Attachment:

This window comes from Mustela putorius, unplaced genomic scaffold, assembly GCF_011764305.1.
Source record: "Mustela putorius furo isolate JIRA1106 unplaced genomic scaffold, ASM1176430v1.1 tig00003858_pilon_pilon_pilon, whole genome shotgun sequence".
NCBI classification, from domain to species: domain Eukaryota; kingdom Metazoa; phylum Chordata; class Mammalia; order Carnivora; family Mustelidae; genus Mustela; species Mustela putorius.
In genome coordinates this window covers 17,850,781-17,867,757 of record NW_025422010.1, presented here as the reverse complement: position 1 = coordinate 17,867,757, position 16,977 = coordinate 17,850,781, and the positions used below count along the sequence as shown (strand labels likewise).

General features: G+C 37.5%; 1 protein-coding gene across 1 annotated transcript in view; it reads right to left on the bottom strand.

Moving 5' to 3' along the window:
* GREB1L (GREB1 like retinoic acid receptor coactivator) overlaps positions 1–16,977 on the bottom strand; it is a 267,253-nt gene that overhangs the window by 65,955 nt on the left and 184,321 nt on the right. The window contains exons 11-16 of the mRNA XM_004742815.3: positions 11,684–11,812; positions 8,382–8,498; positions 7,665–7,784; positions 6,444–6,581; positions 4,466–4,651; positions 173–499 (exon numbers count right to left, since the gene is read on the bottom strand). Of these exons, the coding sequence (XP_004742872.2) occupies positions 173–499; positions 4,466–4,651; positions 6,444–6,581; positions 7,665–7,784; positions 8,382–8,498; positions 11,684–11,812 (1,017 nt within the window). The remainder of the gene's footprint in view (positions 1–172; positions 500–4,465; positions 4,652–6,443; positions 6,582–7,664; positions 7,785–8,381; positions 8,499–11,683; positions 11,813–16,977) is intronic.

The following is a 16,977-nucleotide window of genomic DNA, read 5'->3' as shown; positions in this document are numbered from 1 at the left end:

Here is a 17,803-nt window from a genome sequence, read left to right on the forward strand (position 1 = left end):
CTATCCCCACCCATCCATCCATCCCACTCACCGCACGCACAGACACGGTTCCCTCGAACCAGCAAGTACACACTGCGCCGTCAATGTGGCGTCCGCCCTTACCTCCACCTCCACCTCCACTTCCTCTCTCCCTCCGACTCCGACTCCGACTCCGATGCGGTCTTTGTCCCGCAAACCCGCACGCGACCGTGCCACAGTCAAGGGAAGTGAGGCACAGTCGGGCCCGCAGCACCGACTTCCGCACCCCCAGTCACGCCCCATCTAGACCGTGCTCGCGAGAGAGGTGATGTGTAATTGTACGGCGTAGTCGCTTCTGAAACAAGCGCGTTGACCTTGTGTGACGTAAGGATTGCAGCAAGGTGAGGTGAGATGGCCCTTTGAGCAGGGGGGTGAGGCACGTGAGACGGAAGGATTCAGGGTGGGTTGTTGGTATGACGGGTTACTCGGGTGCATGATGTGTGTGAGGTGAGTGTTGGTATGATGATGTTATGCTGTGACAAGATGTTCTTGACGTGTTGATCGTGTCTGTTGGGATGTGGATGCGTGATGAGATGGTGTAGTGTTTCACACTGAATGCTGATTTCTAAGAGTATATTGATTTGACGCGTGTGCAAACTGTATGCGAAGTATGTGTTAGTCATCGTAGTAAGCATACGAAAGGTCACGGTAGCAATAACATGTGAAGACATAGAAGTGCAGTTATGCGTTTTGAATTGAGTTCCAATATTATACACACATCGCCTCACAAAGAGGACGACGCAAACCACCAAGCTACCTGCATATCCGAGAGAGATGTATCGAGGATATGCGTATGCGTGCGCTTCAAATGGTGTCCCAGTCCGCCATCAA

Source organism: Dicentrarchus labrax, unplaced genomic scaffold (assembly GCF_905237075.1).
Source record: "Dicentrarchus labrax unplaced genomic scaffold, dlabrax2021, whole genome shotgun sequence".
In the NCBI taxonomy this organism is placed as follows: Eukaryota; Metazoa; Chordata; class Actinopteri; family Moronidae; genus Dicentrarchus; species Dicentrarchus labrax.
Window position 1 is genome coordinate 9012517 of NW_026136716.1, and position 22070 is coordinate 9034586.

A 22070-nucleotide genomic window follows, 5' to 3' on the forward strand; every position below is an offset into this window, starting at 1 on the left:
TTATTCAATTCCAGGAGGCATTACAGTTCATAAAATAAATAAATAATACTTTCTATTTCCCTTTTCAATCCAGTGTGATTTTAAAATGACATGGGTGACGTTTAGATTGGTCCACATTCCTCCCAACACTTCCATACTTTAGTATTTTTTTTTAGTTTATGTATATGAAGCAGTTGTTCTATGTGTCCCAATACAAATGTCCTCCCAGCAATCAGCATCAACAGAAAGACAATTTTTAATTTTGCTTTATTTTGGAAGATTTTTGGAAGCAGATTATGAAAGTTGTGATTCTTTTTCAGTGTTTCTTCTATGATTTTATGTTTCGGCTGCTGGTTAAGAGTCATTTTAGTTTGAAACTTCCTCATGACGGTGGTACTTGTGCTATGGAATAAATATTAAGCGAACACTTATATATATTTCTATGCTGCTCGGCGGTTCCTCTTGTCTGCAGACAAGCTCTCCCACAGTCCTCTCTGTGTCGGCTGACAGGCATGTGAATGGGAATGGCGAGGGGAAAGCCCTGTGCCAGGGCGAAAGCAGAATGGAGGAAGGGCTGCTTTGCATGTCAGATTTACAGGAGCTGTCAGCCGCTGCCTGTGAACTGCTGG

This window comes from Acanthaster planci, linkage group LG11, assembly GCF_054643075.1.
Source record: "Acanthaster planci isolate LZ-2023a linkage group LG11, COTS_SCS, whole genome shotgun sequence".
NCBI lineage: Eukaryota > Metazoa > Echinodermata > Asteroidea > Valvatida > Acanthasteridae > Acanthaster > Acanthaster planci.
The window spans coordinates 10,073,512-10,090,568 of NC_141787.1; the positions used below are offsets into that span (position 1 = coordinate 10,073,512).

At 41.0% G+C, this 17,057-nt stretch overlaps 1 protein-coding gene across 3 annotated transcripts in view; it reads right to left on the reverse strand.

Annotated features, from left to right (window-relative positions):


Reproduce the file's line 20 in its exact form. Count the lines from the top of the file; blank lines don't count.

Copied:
The window spans coordinates 10,073,512-10,090,568 of NC_141787.1; the positions used below are offsets into that span (position 1 = coordinate 10,073,512).